De Anza Magnet School Empowers STEM Thinkers

Hear from STEM Educator, Ascension Reyes, how De Anza Magnet School empowers STEM thinkers.

Q: Can you tell me about yourself and your background in education?

A: “I’ve been teaching for 28 years. I’ve taught different grade levels. I’ve been teaching 4th through 8th grade for the last 9 years, and I have been teaching STEM and tech electives at De Anza STEM Magnet in El Centro. There have been a variety of grade levels I have taught over the years. A lot of that has been spent doing edtech or STEM.”


Q: How would you describe your STEM program?

“We are a K-8 school. My main role is to provide the STEM elective for our 7th and 8th grade students and also what we are calling innovation time for K-2 grade. We do a rotation weekly in the morning. Throughout the whole school we have STEM Friday. On STEM Friday we give teachers opportunities for kids to explore different STEM topics and activities. This year we decided to have an emphasis computer science and robotics. In my 7th and 8th grade classroom, I’ve always done a lot of computer science and robotics. Most recently in the last 2 years I’ve been using a lot of the Makeblock products.”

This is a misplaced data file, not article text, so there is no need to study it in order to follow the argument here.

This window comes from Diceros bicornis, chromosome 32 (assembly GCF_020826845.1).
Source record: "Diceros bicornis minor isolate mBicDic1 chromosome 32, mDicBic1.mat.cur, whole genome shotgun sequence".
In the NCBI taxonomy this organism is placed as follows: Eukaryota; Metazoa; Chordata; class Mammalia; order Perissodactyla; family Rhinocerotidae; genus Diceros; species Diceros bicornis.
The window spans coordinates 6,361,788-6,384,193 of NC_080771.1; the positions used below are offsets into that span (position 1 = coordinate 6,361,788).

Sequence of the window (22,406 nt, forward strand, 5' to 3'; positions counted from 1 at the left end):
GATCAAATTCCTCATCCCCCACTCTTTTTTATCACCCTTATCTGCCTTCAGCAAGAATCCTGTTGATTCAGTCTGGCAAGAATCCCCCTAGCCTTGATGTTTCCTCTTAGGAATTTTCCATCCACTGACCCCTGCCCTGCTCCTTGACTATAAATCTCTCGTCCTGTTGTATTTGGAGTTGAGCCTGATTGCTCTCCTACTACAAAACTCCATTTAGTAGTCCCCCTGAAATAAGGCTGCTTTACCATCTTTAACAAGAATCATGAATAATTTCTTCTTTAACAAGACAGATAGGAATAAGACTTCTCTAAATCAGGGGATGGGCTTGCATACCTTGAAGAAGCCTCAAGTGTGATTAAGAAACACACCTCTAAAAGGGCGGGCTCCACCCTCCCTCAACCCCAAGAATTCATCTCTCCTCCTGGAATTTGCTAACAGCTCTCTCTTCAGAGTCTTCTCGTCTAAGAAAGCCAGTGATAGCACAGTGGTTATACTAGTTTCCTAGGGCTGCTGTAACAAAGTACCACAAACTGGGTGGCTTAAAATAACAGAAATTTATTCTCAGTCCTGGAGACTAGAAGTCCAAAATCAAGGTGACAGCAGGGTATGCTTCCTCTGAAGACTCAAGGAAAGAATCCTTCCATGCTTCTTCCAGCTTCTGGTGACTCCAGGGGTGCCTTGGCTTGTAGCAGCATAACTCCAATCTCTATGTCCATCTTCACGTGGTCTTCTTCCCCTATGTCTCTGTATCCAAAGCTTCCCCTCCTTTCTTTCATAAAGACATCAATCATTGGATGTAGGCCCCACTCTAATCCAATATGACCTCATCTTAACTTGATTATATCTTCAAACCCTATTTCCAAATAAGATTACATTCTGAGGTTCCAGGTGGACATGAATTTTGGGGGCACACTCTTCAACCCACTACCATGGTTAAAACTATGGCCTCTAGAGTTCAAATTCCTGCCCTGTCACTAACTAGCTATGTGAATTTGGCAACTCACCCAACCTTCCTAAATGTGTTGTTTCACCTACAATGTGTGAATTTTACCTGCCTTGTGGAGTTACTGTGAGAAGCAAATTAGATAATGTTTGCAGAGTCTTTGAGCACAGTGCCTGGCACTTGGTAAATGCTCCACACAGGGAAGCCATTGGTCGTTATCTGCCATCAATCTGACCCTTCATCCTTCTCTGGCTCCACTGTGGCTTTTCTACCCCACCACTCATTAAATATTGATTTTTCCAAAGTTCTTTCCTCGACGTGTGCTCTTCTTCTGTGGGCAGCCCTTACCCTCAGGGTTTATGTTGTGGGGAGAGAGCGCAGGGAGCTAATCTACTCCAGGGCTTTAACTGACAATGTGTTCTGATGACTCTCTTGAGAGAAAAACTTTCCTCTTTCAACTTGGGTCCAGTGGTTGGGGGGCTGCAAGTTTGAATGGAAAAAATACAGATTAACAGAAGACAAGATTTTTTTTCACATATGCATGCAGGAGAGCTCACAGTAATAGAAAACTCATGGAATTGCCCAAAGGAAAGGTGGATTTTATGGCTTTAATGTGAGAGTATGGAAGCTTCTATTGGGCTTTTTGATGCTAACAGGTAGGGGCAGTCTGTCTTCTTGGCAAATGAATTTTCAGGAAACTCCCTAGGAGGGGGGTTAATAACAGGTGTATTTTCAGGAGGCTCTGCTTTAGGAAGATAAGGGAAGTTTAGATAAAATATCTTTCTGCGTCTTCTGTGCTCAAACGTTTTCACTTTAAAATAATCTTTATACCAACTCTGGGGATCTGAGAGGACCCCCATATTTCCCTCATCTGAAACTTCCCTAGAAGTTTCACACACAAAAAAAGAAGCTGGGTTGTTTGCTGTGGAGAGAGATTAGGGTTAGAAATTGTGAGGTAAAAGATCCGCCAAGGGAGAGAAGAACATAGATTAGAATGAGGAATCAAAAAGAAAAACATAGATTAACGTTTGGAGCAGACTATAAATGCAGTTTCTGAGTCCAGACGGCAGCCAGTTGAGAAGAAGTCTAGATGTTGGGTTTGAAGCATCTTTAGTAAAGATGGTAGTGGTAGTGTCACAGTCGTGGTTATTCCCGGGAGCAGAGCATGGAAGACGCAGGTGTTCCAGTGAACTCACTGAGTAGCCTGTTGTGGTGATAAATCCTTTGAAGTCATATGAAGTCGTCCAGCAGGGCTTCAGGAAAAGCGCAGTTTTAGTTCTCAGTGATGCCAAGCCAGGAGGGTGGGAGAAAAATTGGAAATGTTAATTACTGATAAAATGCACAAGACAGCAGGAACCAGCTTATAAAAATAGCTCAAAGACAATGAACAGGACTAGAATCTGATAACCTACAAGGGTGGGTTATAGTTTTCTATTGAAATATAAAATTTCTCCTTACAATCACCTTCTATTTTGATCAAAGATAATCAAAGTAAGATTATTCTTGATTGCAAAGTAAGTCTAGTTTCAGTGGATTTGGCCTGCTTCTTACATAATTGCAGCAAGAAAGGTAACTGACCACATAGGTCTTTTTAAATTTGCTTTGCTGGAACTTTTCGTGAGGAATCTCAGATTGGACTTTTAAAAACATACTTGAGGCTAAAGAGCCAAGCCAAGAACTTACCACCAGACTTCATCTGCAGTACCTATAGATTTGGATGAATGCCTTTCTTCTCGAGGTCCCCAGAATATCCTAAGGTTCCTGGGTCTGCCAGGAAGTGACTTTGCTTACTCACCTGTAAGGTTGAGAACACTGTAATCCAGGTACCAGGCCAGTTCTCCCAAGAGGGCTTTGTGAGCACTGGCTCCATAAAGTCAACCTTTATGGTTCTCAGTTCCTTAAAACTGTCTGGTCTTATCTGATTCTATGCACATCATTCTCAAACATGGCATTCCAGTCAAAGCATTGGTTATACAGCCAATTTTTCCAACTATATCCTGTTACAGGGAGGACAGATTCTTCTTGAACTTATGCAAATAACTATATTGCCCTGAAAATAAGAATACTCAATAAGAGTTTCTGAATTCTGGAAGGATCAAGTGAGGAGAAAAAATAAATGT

“All last year we did HaloCode and got heavy into that. We added mbots and every class in grades 3-8 added Codey Rocky. A couple months ago we got Rangers. K-2 used mTiny. We are trying to spread out computer science and robotics throughout the whole school. We incorporate storytelling and art with mblock and scratch. We added a lot of other products too that are more in the science realm. Anything from exploring sound, electricity, bottle rockets. Generally, that’s what we are doing. School wide, my role is to guide teachers through it. We are the support for the rest of the staff.”




“We didn’t know how the younger kids would react. With K-2, when we first introduced it was like, wow. They were amazed. They never had the opportunity. We mixed in other things, science, and art. The kids kept asking when we would do robots again. A lot of positivity came from parents saying that kids like the robotics and computer science part of it. It wasn’t a surprise that would happen. I think that is what we lack, kids exploring things like that. Give them the opportunity. When students know it is their week to come to innovation time, when we do a hands-on project whether its computers and art or other design, kids are always enthusiastic. It’s the same with older kids. They can create, paint, make lights flash, and move with electronics.”